The Herbaceous Border is one of the most elegantly colorful rooms at Dumbarton Oaks. Planted in the style of an English border as described by Gertrude Jekyll in Garden Ornament, the beds are framed by a green yew hedge, providing a simple background against which the cool palette of lavenders, pinks, and light blues plays out. In recent years, the garden staff has focused on increasing the number of perennials while reducing the number of annuals so as to make the room a “three-season” garden, with different blooms throughout the year.

Kitchen Gardens

The space the Kitchen Garden currently occupies was one of the larger areas Beatrix Farrand encountered when she arrived in 1921. Her first priority was connecting the two separate terraces by a staircase, which she designed in 1925. The upper terrace would become a flower garden used for cuttings, while the lower would provide space both for a vegetable garden and a field to prepare other garden plantings as well as house chrysanthemums. It is likely that in the pre-Bliss period, the owners of the estate would have grown produce on the property, tended to and harvested by enslaved laborers.


Mildred Bliss first dreamed of the Ellipse as a child, and Beatrix Farrand realized the vision through her design in the mid-1920s, with construction completed in 1933. Farrand’s Ellipse was constructed entirely of boxwood and included the grassy slope of Box Walk in a singular unit she called the “Box Garden.” This Ellipse was dense yet soft and oriented inward toward a fountain with a single jet sitting on an island surrounded by a moat. The boxwood hedge in the Ellipse made it one of the most private spaces in the Blisses’ garden.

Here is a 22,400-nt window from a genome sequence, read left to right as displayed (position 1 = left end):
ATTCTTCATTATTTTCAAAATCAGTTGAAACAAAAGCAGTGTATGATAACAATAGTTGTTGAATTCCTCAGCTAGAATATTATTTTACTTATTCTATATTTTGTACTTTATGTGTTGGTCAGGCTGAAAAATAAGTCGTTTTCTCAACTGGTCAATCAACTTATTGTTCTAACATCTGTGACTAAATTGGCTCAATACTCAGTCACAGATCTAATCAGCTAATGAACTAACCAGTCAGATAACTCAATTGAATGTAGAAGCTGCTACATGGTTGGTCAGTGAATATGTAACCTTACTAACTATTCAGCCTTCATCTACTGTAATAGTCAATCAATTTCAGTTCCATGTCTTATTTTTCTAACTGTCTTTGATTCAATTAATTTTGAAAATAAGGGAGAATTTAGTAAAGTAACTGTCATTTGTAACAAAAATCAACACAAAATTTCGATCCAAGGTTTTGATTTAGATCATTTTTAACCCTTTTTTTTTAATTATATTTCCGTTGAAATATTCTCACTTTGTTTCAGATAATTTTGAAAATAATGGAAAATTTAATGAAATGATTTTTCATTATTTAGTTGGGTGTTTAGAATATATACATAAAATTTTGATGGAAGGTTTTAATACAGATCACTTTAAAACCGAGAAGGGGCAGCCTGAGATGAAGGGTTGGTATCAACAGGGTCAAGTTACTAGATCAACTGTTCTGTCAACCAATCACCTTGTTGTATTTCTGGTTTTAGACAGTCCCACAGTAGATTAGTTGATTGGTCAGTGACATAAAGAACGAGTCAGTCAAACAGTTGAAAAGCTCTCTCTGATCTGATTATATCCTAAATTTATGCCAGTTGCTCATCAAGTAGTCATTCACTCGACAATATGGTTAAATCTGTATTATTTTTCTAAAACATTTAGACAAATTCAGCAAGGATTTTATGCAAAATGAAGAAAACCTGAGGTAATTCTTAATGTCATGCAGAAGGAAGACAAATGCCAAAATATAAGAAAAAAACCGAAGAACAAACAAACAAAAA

Beatrix Farrand initially imagined that Dumbarton Oaks Park would be a continuation of the Blisses’ gardens following a European tradition of estate landscapes including wilderness areas on the outer edge. The Park originally provided a wooded buffer around the property, giving the Blisses the feel of the “country house in the city” they so desired. In 1940, following the donation of the Dumbarton Oaks collections and gardens to Harvard, the Blisses bequeathed 27 acres of designed park land to the National Park Service.